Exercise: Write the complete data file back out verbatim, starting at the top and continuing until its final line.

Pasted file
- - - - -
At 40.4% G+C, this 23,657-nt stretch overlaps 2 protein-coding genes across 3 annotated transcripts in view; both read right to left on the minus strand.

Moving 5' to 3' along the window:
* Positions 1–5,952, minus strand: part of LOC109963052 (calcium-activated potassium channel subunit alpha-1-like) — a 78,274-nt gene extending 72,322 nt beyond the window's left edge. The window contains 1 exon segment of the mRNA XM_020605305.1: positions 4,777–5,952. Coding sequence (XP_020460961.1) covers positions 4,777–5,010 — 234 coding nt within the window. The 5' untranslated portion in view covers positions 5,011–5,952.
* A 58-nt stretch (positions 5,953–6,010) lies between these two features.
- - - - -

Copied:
At 40.4% G+C, this 23,657-nt stretch overlaps 2 protein-coding genes across 3 annotated transcripts in view; both read right to left on the minus strand.

Moving 5' to 3' along the window:
* Positions 1–5,952, minus strand: part of LOC109963052 (calcium-activated potassium channel subunit alpha-1-like) — a 78,274-nt gene extending 72,322 nt beyond the window's left edge. The window contains 1 exon segment of the mRNA XM_020605305.1: positions 4,777–5,952. Coding sequence (XP_020460961.1) covers positions 4,777–5,010 — 234 coding nt within the window. The 5' untranslated portion in view covers positions 5,011–5,952.
* A 58-nt stretch (positions 5,953–6,010) lies between these two features.